(15)

is of order

(16)

when the vector field in (1) is real, and of pseudo-symmetry order

(17)

If in addition, is a (real) Hamiltonian vector field and is of pseudo-symplecticity order , then is of pseudo-symplecticity order

(18)
Remark 2

Note that in Proposition 2, one has necessarily . This can be seen straightforwardly by a direct computation of with .

Proof:

Noticing that and are complex conjugate and (1) is real, and taking into account that is of pseudo-symmetry order , we have

(19)

Moreover, by construction, is at least of order , so that

(20)

and altogether

(21)

Now, since the pseudo-symmetry order of is at least , the method

is, according to Proposition 1, of pseudo-symmetry order and of pseudo-symplecticity order . The first (16), second (17) and third (18) statements on orders then follow from (21).

In the Appendix we provide an alternative proof of Proposition 2 based on the Lie formalism, which allow us, in addition, to generalise the previous result on pseudo-symplecticity to other geometric properties the continuous system may possess (such as in volume preserving flows, isospectral flows, differential equations evolving on Lie groups, etc.).

Notice that, according with Proposition 2, if we start from , that is to say from a basic symmetric () and symplectic () method of order , we get a method of order that is pseudo-symmetric and pseudo-symplectic of order just by considering the simple composition (14) and taking the real part of the output at each time step. If this technique is applied to a symmetric and symplectic method of order , i.e. with , then is of order and pseudo-symmetric and pseudo-symplectic of order .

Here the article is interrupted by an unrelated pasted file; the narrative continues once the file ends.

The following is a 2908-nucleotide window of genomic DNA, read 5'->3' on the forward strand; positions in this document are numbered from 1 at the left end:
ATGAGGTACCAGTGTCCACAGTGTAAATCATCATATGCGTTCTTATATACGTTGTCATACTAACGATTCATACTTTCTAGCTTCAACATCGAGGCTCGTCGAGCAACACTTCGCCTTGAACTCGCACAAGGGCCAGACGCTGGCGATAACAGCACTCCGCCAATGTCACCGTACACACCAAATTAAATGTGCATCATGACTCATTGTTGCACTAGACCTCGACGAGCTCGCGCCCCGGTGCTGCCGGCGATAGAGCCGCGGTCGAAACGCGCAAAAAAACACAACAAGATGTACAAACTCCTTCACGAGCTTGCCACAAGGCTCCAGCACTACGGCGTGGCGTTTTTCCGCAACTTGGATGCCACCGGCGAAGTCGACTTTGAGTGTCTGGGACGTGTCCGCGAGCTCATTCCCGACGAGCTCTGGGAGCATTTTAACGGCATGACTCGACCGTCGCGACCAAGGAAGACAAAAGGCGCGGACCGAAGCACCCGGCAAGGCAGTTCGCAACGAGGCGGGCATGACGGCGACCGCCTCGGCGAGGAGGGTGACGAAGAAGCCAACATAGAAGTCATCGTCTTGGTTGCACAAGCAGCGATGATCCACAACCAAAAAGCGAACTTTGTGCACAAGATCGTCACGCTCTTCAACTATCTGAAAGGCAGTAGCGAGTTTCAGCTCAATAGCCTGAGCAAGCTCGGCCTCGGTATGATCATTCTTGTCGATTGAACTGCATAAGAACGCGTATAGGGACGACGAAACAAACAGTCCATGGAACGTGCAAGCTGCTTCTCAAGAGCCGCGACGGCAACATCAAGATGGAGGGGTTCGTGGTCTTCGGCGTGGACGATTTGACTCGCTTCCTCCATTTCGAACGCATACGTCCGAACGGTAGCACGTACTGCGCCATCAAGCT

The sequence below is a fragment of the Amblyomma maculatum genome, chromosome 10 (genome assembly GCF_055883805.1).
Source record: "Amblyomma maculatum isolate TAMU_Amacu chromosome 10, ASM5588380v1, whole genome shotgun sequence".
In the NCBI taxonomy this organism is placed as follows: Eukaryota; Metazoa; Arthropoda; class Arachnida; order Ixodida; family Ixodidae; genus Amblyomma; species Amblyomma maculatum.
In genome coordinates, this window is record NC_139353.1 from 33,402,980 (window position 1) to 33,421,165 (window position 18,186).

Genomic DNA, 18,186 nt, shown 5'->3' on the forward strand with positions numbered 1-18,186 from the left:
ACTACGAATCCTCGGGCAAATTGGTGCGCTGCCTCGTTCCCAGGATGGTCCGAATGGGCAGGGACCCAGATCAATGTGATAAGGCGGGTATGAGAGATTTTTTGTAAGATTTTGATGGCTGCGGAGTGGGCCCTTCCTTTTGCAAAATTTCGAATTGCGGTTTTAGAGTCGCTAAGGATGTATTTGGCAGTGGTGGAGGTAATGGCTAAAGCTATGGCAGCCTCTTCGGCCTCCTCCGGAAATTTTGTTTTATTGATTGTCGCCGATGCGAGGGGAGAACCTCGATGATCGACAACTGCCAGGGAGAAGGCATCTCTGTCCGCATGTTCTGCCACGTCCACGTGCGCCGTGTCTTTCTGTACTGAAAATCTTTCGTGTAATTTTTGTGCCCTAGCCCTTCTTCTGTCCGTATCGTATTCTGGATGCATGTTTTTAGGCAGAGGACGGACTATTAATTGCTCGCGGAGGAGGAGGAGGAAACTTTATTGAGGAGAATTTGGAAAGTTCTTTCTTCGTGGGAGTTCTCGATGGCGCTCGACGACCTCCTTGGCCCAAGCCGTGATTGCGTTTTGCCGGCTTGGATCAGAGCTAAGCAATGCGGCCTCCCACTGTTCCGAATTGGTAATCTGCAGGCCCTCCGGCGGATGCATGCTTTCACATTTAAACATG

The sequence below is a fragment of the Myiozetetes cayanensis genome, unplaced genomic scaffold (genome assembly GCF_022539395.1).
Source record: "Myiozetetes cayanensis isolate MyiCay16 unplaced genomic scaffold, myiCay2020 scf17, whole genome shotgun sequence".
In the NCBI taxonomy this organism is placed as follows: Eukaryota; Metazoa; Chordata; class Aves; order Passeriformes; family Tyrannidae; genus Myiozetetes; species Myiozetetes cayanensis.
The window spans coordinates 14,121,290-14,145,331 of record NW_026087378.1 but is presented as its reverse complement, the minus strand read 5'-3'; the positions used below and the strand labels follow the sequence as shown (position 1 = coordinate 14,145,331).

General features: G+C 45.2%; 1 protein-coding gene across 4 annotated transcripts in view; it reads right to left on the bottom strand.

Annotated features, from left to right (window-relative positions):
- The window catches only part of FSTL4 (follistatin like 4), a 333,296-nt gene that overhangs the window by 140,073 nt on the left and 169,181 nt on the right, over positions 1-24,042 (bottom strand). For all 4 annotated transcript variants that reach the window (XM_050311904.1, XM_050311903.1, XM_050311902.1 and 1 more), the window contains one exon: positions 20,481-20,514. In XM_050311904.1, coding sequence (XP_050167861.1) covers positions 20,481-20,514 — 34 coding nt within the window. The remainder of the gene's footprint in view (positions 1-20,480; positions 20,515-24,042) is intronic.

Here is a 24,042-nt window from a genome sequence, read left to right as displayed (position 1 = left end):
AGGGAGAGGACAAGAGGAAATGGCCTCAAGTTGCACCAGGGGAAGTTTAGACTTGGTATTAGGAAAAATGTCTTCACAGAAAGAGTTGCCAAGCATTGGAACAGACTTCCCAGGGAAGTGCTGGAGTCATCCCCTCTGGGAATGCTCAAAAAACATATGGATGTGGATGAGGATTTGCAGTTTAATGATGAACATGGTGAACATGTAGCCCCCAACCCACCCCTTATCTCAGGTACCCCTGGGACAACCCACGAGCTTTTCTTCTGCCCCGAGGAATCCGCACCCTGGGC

Let us consider, in particular, the -order symmetric scheme (7) with as basic scheme. Then, the resulting -order integrator only requires the evaluation of second-order methods , whereas the corresponding -order scheme obtained by the triple-jump technique involves evaluations. This number is reduced to by considering general compositions of [BCCM13]. If we take this -order composition of schemes as the basic method , the resulting integrator of order , , involves the evaluation of , whereas evaluations are required by pure composition methods. Notice that is pseudo-symmetric and pseudo-symplectic of order 15, so that for values of sufficiently small, it preserves effectively the symmetry up to round-off error while the drift in energy for Hamiltonian systems is hardly noticeable.

3 Families of pseudo-symplectic methods

There is another possibility to increase the order, though, and it consists in applying the technique of Proposition 2 recursively. Thus, if denote by the method of eq. (15), we propose to apply the following recurrence:

(22)